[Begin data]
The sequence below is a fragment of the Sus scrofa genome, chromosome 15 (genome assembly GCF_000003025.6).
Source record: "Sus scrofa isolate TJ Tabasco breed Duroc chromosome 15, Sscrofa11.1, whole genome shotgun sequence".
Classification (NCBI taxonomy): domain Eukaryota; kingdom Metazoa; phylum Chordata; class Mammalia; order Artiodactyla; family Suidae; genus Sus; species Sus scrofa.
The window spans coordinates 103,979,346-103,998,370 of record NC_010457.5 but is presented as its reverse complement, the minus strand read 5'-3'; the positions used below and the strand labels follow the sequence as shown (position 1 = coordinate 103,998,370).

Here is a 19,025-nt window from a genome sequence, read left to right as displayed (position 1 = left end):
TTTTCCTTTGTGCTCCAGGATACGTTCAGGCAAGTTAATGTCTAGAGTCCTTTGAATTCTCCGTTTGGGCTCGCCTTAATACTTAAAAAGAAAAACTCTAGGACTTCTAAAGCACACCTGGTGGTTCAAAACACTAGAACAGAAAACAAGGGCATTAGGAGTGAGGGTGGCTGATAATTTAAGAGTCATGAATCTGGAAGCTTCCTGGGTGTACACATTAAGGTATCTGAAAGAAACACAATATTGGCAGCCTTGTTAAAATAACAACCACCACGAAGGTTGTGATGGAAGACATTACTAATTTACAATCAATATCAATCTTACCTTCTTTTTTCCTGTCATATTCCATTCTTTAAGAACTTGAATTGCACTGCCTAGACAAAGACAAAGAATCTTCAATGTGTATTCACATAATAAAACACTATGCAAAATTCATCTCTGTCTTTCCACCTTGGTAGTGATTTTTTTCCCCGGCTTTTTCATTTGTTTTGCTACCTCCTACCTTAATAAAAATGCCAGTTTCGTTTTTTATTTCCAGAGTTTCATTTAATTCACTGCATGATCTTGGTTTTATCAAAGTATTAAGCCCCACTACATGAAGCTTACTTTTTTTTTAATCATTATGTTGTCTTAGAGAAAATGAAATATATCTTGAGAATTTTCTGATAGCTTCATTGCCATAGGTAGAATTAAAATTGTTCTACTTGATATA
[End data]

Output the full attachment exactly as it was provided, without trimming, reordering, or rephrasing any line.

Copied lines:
The sequence below is a fragment of the Sus scrofa genome, chromosome 15 (genome assembly GCF_000003025.6).
Source record: "Sus scrofa isolate TJ Tabasco breed Duroc chromosome 15, Sscrofa11.1, whole genome shotgun sequence".
Classification (NCBI taxonomy): domain Eukaryota; kingdom Metazoa; phylum Chordata; class Mammalia; order Artiodactyla; family Suidae; genus Sus; species Sus scrofa.
The window spans coordinates 103,979,346-103,998,370 of record NC_010457.5 but is presented as its reverse complement, the minus strand read 5'-3'; the positions used below and the strand labels follow the sequence as shown (position 1 = coordinate 103,998,370).

Here is a 19,025-nt window from a genome sequence, read left to right as displayed (position 1 = left end):
TTTTCCTTTGTGCTCCAGGATACGTTCAGGCAAGTTAATGTCTAGAGTCCTTTGAATTCTCCGTTTGGGCTCGCCTTAATACTTAAAAAGAAAAACTCTAGGACTTCTAAAGCACACCTGGTGGTTCAAAACACTAGAACAGAAAACAAGGGCATTAGGAGTGAGGGTGGCTGATAATTTAAGAGTCATGAATCTGGAAGCTTCCTGGGTGTACACATTAAGGTATCTGAAAGAAACACAATATTGGCAGCCTTGTTAAAATAACAACCACCACGAAGGTTGTGATGGAAGACATTACTAATTTACAATCAATATCAATCTTACCTTCTTTTTTCCTGTCATATTCCATTCTTTAAGAACTTGAATTGCACTGCCTAGACAAAGACAAAGAATCTTCAATGTGTATTCACATAATAAAACACTATGCAAAATTCATCTCTGTCTTTCCACCTTGGTAGTGATTTTTTTCCCCGGCTTTTTCATTTGTTTTGCTACCTCCTACCTTAATAAAAATGCCAGTTTCGTTTTTTATTTCCAGAGTTTCATTTAATTCACTGCATGATCTTGGTTTTATCAAAGTATTAAGCCCCACTACATGAAGCTTACTTTTTTTTTAATCATTATGTTGTCTTAGAGAAAATGAAATATATCTTGAGAATTTTCTGATAGCTTCATTGCCATAGGTAGAATTAAAATTGTTCTACTTGATATA